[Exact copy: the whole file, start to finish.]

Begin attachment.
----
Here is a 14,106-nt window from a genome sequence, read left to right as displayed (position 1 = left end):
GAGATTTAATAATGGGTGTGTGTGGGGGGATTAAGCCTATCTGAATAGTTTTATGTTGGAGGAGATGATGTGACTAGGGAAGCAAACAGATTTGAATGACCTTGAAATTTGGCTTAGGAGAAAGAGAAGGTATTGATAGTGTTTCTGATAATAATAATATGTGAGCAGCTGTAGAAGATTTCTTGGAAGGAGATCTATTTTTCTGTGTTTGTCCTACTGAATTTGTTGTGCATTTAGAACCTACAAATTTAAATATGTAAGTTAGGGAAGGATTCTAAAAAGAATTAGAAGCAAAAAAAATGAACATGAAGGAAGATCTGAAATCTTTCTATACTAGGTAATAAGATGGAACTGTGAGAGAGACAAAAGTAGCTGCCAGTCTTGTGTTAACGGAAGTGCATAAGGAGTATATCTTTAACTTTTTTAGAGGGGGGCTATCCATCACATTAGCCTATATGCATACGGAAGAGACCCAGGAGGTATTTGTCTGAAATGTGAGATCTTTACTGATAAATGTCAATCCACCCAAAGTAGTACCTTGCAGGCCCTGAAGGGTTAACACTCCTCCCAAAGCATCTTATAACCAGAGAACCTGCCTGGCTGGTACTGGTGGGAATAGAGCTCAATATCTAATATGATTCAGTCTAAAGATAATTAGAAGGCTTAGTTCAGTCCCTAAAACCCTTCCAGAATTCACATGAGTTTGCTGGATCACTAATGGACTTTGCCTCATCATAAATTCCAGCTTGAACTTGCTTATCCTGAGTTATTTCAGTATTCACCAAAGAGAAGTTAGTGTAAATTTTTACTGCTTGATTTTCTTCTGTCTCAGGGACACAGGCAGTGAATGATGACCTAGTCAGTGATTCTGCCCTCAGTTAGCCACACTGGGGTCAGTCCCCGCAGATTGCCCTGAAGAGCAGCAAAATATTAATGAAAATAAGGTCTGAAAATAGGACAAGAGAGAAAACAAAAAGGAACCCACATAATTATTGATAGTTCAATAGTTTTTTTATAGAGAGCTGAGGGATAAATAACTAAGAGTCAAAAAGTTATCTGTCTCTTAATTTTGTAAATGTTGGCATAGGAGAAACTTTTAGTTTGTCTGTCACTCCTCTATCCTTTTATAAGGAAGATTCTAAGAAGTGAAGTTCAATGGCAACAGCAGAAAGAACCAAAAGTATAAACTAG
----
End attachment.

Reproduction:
Here is a 14,106-nt window from a genome sequence, read left to right as displayed (position 1 = left end):
GAGATTTAATAATGGGTGTGTGTGGGGGGATTAAGCCTATCTGAATAGTTTTATGTTGGAGGAGATGATGTGACTAGGGAAGCAAACAGATTTGAATGACCTTGAAATTTGGCTTAGGAGAAAGAGAAGGTATTGATAGTGTTTCTGATAATAATAATATGTGAGCAGCTGTAGAAGATTTCTTGGAAGGAGATCTATTTTTCTGTGTTTGTCCTACTGAATTTGTTGTGCATTTAGAACCTACAAATTTAAATATGTAAGTTAGGGAAGGATTCTAAAAAGAATTAGAAGCAAAAAAAATGAACATGAAGGAAGATCTGAAATCTTTCTATACTAGGTAATAAGATGGAACTGTGAGAGAGACAAAAGTAGCTGCCAGTCTTGTGTTAACGGAAGTGCATAAGGAGTATATCTTTAACTTTTTTAGAGGGGGGCTATCCATCACATTAGCCTATATGCATACGGAAGAGACCCAGGAGGTATTTGTCTGAAATGTGAGATCTTTACTGATAAATGTCAATCCACCCAAAGTAGTACCTTGCAGGCCCTGAAGGGTTAACACTCCTCCCAAAGCATCTTATAACCAGAGAACCTGCCTGGCTGGTACTGGTGGGAATAGAGCTCAATATCTAATATGATTCAGTCTAAAGATAATTAGAAGGCTTAGTTCAGTCCCTAAAACCCTTCCAGAATTCACATGAGTTTGCTGGATCACTAATGGACTTTGCCTCATCATAAATTCCAGCTTGAACTTGCTTATCCTGAGTTATTTCAGTATTCACCAAAGAGAAGTTAGTGTAAATTTTTACTGCTTGATTTTCTTCTGTCTCAGGGACACAGGCAGTGAATGATGACCTAGTCAGTGATTCTGCCCTCAGTTAGCCACACTGGGGTCAGTCCCCGCAGATTGCCCTGAAGAGCAGCAAAATATTAATGAAAATAAGGTCTGAAAATAGGACAAGAGAGAAAACAAAAAGGAACCCACATAATTATTGATAGTTCAATAGTTTTTTTATAGAGAGCTGAGGGATAAATAACTAAGAGTCAAAAAGTTATCTGTCTCTTAATTTTGTAAATGTTGGCATAGGAGAAACTTTTAGTTTGTCTGTCACTCCTCTATCCTTTTATAAGGAAGATTCTAAGAAGTGAAGTTCAATGGCAACAGCAGAAAGAACCAAAAGTATAAACTAG